Jamel Herring says he’s ready to ruin Shakur Stevenson’s party
Jamel “Semper Fi” Herring arrived in Atlanta on Monday with members of his team. Earlier today, his wife Jennifer joined him in the ATL. On Saturday night he faces what many expect will be the toughest challenge of his career, when he defends his junior lightweight title against Shakur Stevenson. The two southpaws will headline a Top Rank on ESPN show from the State Farm Arena.
“I’m excited for this fight,” Herring told The Ring. “I think it comes down to who is the busier man. We know that if you let Shakur sit back and do what he wants, he’ll just pick you apart. I feel like I have to be a dog in this fight.”
“I have no issue jumping into the fire. That’s what gets your opponent to open up, when you make them feel uncomfortable.”
Herring (23-2, 11 knockouts) spent several weeks of camp in Colorado Springs, Colorado. With an altitude of over 6,000 feet, he feels the location was ideal for him to perfect his conditioning. He plans to press the action against Stevenson (16-0, 8 KOs) with a high offensive output.
For the last year or so, it seemed as if Herring could not catch a break. His fight with Jonathan Oquendo was pushed back multiple times due to positive COVID tests. The Carl Frampton bout was delayed when Frampton injured his hand. But training camp for Stevenson has gone as smooth as ever. So much so that it almost feels unreal to Herring.
“It’s almost like, every week that passes, I’m waiting to get a call, to hear that something happened,” he joked. “I haven’t had any postponements of delays this time around. I’m happy with the way things have been going.”
“I’ve been working with my nutritionist at ‘Perfecting Athletes’ for the last five weeks. Everybody mentions how big I am for the weight class, so I always check in with them to make sure I’m doing everything right. They’re here with me now in Atlanta.”
Despite the fact that Saturday’s bout will be the fourth world title defense for Herring, and that he brings more professional fighting experience to the ring than his much younger opponent, oddsmakers have placed Stevenson as the significant betting favorite. But that doesn’t bother the former Marine at all. In fact, he prefers it.
“Most of my big fights, I have been the underdog,” he said. “The Frampton fight, I was supposed to get knocked out. We saw how that turned out. The Masayuki Ito fight, they thought he was on his way to getting a unification with Miguel Berchelt. We saw how that turned out.”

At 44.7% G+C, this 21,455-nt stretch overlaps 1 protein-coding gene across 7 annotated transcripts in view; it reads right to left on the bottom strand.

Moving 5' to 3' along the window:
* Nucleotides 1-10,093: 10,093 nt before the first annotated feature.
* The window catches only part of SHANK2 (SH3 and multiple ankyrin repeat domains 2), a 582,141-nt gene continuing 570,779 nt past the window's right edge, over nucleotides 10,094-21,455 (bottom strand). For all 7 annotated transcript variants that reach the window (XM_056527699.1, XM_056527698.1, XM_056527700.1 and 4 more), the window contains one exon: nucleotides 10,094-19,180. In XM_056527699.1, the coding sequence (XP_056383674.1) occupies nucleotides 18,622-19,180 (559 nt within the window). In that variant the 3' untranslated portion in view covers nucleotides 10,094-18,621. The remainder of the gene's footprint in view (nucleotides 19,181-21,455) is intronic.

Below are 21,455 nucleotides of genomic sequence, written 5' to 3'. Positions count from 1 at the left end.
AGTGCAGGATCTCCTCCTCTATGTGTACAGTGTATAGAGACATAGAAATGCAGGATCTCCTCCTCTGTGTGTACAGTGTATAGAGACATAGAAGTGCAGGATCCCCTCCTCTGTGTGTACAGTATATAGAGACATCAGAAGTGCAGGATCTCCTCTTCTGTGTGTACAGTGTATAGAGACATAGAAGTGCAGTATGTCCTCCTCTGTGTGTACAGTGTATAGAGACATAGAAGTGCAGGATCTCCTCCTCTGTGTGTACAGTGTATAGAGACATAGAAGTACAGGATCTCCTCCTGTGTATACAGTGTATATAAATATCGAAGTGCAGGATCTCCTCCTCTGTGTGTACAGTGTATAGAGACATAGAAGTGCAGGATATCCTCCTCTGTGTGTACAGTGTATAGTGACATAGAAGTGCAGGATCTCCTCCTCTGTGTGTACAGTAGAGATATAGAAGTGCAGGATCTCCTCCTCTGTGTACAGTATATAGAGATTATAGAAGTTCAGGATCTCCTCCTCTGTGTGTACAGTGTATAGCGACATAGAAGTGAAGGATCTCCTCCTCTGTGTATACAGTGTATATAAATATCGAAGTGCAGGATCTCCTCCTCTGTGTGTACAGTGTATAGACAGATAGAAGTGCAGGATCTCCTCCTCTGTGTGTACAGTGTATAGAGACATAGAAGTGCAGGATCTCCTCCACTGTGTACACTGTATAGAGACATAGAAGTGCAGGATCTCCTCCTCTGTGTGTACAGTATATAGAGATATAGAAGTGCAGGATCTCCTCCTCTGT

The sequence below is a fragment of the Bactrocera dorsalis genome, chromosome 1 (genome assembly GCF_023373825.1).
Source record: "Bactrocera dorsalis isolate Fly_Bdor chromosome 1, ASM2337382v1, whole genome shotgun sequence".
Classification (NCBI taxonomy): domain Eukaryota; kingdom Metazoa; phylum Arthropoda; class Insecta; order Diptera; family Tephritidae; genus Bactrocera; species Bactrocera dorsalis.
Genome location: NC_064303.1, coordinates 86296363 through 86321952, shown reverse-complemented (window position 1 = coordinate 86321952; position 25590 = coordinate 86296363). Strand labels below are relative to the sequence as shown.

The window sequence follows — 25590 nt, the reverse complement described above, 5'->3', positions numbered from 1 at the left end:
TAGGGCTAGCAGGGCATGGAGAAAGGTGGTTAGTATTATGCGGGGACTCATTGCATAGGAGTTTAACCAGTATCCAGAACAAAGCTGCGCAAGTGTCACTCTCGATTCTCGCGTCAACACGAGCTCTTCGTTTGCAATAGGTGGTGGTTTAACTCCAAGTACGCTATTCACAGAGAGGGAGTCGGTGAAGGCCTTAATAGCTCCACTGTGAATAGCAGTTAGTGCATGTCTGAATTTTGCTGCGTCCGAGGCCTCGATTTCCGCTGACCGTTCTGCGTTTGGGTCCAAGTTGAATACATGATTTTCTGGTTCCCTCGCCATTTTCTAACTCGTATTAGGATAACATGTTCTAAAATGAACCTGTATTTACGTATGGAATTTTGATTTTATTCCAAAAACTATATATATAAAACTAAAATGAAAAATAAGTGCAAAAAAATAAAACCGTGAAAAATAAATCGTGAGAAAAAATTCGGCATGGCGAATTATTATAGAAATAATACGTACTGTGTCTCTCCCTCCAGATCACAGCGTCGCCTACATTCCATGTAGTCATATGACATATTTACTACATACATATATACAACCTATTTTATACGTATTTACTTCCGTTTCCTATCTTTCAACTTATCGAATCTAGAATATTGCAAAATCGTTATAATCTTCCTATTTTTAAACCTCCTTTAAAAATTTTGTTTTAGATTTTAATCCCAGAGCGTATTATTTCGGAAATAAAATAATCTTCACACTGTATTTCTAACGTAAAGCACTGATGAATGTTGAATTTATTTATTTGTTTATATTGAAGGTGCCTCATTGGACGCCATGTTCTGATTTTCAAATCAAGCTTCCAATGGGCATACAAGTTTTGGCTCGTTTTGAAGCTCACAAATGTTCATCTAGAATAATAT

“People told me how crazy the odds opened at for Stevenson, but I did hear that they’ve been tightening up. I get a kick out of how the odds really start to change on the day of the weigh-in. I’m looking forward to winning people some money.”
“I like ruining the party. I like being the underdog.”
As mentioned above, both Herring and Stevenson are southpaws. The only losses that Herring has suffered as a pro have come to lefties; Denis Shafikov in 2016 and Ladarius Miller in 2017. Both fights were in the 135-pound lightweight division.
“Those losses took place when I was with my previous trainer, Mike Stafford,” Herring told The Ring. “The Shafikov fight, I thought I was too big for my britches. I was 15-0 at the time. I was undefeated, so I felt like “I got this”. But it wasn’t so much his style, it was his experience that beat me in that fight. He was one of the hardest punchers I’ve fought. I haven’t been hit as hard since.”
“And for the Miller fight, I didn’t get the proper attention. Stafford was busy training Adrien Broner for his bout with Mikey Garcia. But I don’t make any excuses, you’re supposed to learn and grow from your mistakes.”
In 2018, Herring not only began working with Brian “BoMac” McIntyre, he signed with Top Rank and moved down to the junior lightweight division.
“When I went to train with Brian McIntyre and the gang, obviously they have one of the best southpaws in the game, Terence Crawford,” he said. “I started learning and picking up things from ‘Bud’ right away. Now I actually have an easier time dealing with southpaws.”
Herring is 7-0 since he began training with Crawford, McIntyre and the crew. He says that a big part of that success is due to his preparation in the ring and his lifestyle out of it. He never lets himself blow up in weight in between fights, making it a point to stay under 150 pounds when he’s out of camp.
“I don’t have to kill myself in camp to make weight,” he said. “At the press conference, Shakur looked kind of heavy. I pick up on stuff like that. Maybe he’s the one who needed to have “Fat Camp” for this fight.”
Like one might expect from a Marine, Herring kept it short but simple when asked for a fight prediction.
“The Marine comes out on top.”
Then he added, “My main goal has always been The Ring championship. I have to take care of Stevenson to get to that goal. I’m grateful that Ring Magazine has me ranked number one in the division, but I won’t feel right until I’m the lineal champion.”
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Michael Montero can be found on social media via @MonteroOnBoxing. His show “The Neutral Corner” can be seen every Monday on TheRingDigital YouTube channel, and heard on audio podcast platforms around the world.